Because of its action of government-aided corporate appropriation of large tracts of land, maybe it is not realistic to call this gentrification; my only curiosity is in this imaginary relation to development and contemporaneity. Maybe it would be absurd to humor the idea of a kind of “self-gentrification” though. This imaginary to aim for is brilliantly embodied in the fetishization and commodification of culture—with contemporary art sitting near the top. In many places, including China, art is braided within this tension; it is hard as an artist not to fall on the conspirators’ side at least sometimes.

Richard Florida’s insistence that the economic category of cities could be assessed and enhanced by the number of “creatives” (and homosexuals) is not totally inapplicable if you look at urban change in Beijing, which is not to say that his theories are correct (look at Martha Rosler’s text for an overview of the problems relating art to real estate).
To take a tasteless example, the 798 art district taking over the factory spaces near Jiuxianqiao Road was “authentically” started by artists, and only much later became an art district by edict. Art-inspired rebranding of a place with actual roots in artists first settling there is also taking place in Tongzhou, Caochangdi (which has so far miraculously managed to avoid being razed for at least 2 years since I heard the threat) and other far-out places. In these places, complex cooperation and co-existence between migrant workers, landlord and the art world takes place, though it surely totally disfigures their original states. I guess you could say these also launched a thousand top-down developed gated communities themed on art as well.

In our experience at HomeShop, it is a slightly different story inside the 2nd Ring Road. To some degree, there are the local administrative plans—and in some areas, like Dashilan, I should also mention there are at least nominal attempts to retain local character and occupants at least for the foreseeable future as an architecture firm (sorry can’t recall name at present) develops the area—but the aspect of cultural tourism predates that. (For instance, Nanluoguxiang, which is now the pinnacle of hutong tourism, may have been initiated by some locals, though at present I can’t substantiate this beyond hearsay and less than rigorous journalism.) You also see local hutong-dwellers making adjustments to benefit from the potential returns of tradition (Elaine mentions this in one of her posts on the HomeShop blog, though the residents she mentions aren’t well-to-do by most measures).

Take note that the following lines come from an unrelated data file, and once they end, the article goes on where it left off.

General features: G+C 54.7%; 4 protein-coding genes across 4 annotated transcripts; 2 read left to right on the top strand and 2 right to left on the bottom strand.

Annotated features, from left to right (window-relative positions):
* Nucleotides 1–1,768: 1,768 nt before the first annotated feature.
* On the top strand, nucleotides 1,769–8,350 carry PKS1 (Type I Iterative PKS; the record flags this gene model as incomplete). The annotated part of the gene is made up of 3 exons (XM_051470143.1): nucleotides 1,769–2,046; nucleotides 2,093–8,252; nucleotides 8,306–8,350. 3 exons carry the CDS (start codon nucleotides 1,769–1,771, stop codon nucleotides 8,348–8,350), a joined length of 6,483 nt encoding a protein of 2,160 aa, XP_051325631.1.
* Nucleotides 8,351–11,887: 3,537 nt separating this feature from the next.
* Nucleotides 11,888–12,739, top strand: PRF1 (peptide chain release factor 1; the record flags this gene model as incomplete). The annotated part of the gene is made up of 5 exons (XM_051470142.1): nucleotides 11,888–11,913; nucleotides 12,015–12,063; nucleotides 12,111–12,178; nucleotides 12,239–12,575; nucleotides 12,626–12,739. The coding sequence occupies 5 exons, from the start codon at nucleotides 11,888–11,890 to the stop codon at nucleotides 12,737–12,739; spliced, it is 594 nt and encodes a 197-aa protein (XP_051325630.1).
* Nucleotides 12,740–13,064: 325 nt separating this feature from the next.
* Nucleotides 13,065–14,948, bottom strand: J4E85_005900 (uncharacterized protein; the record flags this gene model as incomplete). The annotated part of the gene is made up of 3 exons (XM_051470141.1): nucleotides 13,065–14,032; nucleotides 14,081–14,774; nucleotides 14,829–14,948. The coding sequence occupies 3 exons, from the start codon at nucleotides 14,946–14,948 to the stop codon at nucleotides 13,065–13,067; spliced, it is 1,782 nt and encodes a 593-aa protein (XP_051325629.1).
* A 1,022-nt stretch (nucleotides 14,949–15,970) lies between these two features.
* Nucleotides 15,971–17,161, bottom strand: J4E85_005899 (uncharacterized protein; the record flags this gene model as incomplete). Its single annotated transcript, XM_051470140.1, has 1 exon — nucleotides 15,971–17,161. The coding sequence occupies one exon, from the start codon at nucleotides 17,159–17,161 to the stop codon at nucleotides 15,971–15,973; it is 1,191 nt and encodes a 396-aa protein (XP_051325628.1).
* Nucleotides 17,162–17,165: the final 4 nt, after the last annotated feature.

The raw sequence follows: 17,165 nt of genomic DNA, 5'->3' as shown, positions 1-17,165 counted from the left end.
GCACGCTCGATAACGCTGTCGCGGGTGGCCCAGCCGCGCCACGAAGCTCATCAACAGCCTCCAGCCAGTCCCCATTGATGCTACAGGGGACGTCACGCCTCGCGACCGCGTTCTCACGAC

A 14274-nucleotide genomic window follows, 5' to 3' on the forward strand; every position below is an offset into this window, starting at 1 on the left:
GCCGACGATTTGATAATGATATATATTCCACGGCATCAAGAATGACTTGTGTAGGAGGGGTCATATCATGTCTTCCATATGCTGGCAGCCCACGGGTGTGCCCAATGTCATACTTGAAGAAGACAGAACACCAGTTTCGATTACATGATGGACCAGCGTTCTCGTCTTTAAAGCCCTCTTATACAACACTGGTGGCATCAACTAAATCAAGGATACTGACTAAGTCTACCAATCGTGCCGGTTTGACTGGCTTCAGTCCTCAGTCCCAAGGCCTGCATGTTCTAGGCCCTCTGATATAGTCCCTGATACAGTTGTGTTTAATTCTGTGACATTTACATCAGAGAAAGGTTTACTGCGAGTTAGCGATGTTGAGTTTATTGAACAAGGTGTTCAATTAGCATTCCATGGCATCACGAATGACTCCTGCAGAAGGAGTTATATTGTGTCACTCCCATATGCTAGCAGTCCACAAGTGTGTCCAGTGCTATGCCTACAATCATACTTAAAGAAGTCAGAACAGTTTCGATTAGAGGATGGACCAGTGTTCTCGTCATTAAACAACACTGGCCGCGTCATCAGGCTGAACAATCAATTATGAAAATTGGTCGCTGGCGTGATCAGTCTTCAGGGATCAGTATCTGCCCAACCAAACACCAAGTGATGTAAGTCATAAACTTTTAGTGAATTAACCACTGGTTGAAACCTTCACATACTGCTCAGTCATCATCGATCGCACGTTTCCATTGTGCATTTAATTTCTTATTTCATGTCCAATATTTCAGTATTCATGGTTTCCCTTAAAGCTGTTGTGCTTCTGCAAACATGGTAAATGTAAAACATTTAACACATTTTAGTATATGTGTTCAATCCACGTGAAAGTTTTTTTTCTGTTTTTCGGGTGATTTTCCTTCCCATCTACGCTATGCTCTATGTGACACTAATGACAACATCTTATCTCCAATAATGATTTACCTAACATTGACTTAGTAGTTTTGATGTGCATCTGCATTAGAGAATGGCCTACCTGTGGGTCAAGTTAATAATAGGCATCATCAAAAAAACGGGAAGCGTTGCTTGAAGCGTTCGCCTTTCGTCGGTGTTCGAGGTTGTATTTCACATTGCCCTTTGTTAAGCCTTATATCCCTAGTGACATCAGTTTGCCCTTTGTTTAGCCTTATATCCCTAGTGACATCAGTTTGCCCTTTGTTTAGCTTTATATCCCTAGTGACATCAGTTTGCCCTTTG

HomeShop also adds to the ingredients of the area, of course—I am not sure whether I mentioned an architect friend took over the space across the hutong that used to be an old Shouyi shop? I feel that is a pretty textbook gentrification move, assisted by our presence there to some degree, even if things like this only happen in pockets—but that’s how it happens, if I understand correctly.

So I agree that it is different in China, for instance these several levels co-existing sometimes precisely because they are so different (in the cases of migrant workers living next to fancy condo complexes… at least temporarily), and because of government involvement awkwardly fitting, but I do not think it is a normatively inappropriate to use the term in selected circumstances, especially those relating to culture.
“Artlife,” an upscale mixed use residential development under construction on a stretch of highway near Hangzhou, Zhejiang Province.